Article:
There are many Christians though who don't take the seven day creation as being literal though. If I'm correct, the ancient word used for "day" doesn't totally equate to a 24-hour period of time.
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Old 01-30-2009, 02:37 PM   #10
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I don't have a problem with science either. I think they work together more than people on both sides of the fence realize.
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Old 01-30-2009, 04:47 PM   #11
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God working through science raises two important points;

Firstly, if God's actions are indistinguishable from the natural workings of the universe then what point is there assuming that it exists? If it is bound by natural law, which is subject to scientific scrutiny, what makes it special.

Secondly what type of God would use billions of years of sex and death to generate humans. I have trouble seeing how can people accept evolution as a process devised by a loving God? An naturalistic position can integrate such mechanical slaughter, but it really turns natural theology on its head.
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Old 01-30-2009, 04:53 PM   #12
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Secondly what type of God would use billions of years of sex and death to generate humans.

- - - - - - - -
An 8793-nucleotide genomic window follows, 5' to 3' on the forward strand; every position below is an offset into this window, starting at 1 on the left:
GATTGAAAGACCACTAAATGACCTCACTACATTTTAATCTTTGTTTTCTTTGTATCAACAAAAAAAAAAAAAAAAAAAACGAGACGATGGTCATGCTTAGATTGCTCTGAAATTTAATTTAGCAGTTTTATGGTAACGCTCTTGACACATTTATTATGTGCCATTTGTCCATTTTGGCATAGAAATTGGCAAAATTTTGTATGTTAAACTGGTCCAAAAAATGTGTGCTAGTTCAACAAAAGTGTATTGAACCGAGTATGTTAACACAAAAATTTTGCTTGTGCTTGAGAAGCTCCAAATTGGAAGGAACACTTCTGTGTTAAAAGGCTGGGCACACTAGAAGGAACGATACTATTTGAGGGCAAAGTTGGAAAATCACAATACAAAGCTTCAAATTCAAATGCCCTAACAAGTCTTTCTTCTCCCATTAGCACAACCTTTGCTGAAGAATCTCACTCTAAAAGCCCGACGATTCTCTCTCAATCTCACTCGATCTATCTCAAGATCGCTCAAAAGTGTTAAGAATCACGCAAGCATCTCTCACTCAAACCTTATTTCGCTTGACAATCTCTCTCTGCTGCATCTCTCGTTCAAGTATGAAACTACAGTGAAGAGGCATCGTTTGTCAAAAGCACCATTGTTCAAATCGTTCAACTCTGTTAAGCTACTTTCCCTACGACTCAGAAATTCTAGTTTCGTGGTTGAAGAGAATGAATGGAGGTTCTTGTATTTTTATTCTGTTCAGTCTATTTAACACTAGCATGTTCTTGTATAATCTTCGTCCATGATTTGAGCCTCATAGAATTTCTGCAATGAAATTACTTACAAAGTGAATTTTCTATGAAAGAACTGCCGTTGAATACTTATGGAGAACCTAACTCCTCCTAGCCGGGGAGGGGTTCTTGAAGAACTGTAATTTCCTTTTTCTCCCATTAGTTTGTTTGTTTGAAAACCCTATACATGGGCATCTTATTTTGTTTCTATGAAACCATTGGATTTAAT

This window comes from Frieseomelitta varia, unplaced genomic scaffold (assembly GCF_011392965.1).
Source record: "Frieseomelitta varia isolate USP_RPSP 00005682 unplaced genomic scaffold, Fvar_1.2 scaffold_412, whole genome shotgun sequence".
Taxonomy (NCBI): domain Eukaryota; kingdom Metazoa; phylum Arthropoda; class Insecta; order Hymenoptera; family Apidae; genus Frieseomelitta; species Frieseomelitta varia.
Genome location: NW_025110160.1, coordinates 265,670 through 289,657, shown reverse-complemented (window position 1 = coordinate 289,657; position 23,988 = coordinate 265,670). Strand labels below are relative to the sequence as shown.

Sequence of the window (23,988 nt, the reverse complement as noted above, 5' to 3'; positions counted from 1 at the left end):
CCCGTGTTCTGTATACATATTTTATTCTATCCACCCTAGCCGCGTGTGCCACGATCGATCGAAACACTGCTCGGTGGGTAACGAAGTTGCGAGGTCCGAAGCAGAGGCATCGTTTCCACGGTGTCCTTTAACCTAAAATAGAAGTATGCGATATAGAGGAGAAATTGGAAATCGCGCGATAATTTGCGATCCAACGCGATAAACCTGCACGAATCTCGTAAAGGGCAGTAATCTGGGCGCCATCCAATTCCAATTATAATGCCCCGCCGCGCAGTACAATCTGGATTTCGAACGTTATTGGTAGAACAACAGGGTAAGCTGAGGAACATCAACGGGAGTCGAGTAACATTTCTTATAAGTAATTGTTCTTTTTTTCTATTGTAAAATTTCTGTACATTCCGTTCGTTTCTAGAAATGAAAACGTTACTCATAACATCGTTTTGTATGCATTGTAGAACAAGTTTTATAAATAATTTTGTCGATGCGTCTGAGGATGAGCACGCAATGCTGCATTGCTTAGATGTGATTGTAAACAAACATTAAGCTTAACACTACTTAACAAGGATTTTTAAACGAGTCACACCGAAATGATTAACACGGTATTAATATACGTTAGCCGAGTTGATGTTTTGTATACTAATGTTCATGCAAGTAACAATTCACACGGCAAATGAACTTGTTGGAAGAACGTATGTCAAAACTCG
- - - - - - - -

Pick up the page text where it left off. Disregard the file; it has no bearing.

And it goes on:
Apparently a God you can't believe in. So what? Why worry so much about it then? Why does it bother you so?

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I have trouble seeing how can people accept evolution as a process devised by a loving God?
I don't, but you do. Again, so what?

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An naturalistic position can integrate such mechanical slaughter, but it really turns natural theology on its head.
No, it doesn't. You see it that way, but I don't.
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Old 01-30-2009, 05:04 PM   #13
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Secondly what type of God would use billions of years of sex and death to generate humans.
Maybe he was bored.
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Old 01-30-2009, 05:43 PM   #14
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God working through science raises two important points;